The Marquette and Jolliet Expedition



In 1673, Louis Jolliet (a French-Canadian fur trader/explorer) and Jacques Marquette (a French Jesuit Missionary/explorer) set out to find the river that the natives called “Messipi” (The Great Water). Finding a route from the Great Lakes to this mighty river could’ve opened a possible route from the St. Lawrence Seaway all the way down to Mexico.

On May 17, Marquette and Jolliet departed with two canoes and five other voyagers across Lake Michigan. Once they hit the mouth of the Fox River in Green Bay, they headed upstream (but south) to its headwaters. From there, they portaged their canoes through brush for about two miles to the Wisconsin River (present day town of Portage). Continuing on the Wisconsin River, they entered the Mississippi River on June 17, at present-day Prairie du Chien.

They headed down the Mississippi River until they reached the mouth of the Arkansas River. There they learned that Spaniards lied ahead, so out of fear of being captured and losing their new knowledge, they decided to turn back. They made it home in late September, concluding a four month, 2,500 mile journey.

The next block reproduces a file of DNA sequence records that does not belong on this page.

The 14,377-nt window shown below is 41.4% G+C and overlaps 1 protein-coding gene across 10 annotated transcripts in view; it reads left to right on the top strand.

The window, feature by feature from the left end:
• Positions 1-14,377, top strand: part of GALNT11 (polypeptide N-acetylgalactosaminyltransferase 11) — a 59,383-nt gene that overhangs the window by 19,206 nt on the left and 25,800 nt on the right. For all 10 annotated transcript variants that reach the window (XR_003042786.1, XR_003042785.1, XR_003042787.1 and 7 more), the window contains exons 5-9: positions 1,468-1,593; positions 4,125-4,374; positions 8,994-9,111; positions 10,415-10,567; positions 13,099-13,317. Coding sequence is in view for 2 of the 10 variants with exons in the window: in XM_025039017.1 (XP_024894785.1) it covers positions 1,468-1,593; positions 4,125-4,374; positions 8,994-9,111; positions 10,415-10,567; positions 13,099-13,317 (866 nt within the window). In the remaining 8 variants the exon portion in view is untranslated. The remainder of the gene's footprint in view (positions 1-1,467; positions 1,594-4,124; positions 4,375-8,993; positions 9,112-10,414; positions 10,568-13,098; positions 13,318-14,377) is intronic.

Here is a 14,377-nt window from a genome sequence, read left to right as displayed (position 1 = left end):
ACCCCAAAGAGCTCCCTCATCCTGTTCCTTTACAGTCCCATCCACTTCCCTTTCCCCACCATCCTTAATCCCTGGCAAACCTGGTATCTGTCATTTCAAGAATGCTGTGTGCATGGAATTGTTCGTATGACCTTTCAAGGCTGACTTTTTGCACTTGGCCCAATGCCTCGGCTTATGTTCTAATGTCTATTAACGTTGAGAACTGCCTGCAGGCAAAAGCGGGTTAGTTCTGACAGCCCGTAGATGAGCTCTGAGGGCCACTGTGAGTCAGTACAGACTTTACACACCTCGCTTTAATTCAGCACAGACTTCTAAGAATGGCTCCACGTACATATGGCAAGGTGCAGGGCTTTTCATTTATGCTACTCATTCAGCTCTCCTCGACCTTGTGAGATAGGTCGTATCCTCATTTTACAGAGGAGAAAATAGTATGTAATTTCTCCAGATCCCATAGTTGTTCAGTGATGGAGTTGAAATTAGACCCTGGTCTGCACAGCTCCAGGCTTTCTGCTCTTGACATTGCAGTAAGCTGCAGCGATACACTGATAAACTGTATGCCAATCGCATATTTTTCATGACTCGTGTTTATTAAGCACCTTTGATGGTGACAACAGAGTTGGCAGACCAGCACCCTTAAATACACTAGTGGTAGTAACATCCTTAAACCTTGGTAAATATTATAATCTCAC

Josh Cox – Belleville, WI

“The early discoverers and explorers fascinate me. What they did, almost seems like a game or a maze. They ventured out into an untamed new world, where no one spoke their language, nothing was mapped out, and every step they took was somewhere new. It’s insane to think about, especially since we use Google Maps to drive across town.”

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